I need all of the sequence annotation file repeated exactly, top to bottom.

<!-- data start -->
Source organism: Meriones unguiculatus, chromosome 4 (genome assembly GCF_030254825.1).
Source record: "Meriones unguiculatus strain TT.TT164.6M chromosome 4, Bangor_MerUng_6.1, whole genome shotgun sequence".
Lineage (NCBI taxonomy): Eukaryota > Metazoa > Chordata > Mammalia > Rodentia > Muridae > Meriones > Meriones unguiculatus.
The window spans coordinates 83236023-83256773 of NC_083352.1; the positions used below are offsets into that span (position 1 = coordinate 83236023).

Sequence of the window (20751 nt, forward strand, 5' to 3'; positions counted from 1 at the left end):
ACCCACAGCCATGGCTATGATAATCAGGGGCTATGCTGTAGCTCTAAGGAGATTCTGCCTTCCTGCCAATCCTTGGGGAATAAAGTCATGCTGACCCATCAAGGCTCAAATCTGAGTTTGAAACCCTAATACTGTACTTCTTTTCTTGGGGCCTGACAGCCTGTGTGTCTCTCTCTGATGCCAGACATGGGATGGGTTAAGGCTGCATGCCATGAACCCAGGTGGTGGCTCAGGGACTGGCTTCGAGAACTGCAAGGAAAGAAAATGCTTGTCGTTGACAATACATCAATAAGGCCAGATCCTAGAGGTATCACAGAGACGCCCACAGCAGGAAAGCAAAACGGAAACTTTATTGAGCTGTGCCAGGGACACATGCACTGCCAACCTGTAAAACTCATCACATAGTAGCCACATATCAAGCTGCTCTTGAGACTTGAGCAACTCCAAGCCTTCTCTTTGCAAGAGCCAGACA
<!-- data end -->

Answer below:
Source organism: Meriones unguiculatus, chromosome 4 (genome assembly GCF_030254825.1).
Source record: "Meriones unguiculatus strain TT.TT164.6M chromosome 4, Bangor_MerUng_6.1, whole genome shotgun sequence".
Lineage (NCBI taxonomy): Eukaryota > Metazoa > Chordata > Mammalia > Rodentia > Muridae > Meriones > Meriones unguiculatus.
The window spans coordinates 83236023-83256773 of NC_083352.1; the positions used below are offsets into that span (position 1 = coordinate 83236023).

Sequence of the window (20751 nt, forward strand, 5' to 3'; positions counted from 1 at the left end):
ACCCACAGCCATGGCTATGATAATCAGGGGCTATGCTGTAGCTCTAAGGAGATTCTGCCTTCCTGCCAATCCTTGGGGAATAAAGTCATGCTGACCCATCAAGGCTCAAATCTGAGTTTGAAACCCTAATACTGTACTTCTTTTCTTGGGGCCTGACAGCCTGTGTGTCTCTCTCTGATGCCAGACATGGGATGGGTTAAGGCTGCATGCCATGAACCCAGGTGGTGGCTCAGGGACTGGCTTCGAGAACTGCAAGGAAAGAAAATGCTTGTCGTTGACAATACATCAATAAGGCCAGATCCTAGAGGTATCACAGAGACGCCCACAGCAGGAAAGCAAAACGGAAACTTTATTGAGCTGTGCCAGGGACACATGCACTGCCAACCTGTAAAACTCATCACATAGTAGCCACATATCAAGCTGCTCTTGAGACTTGAGCAACTCCAAGCCTTCTCTTTGCAAGAGCCAGACA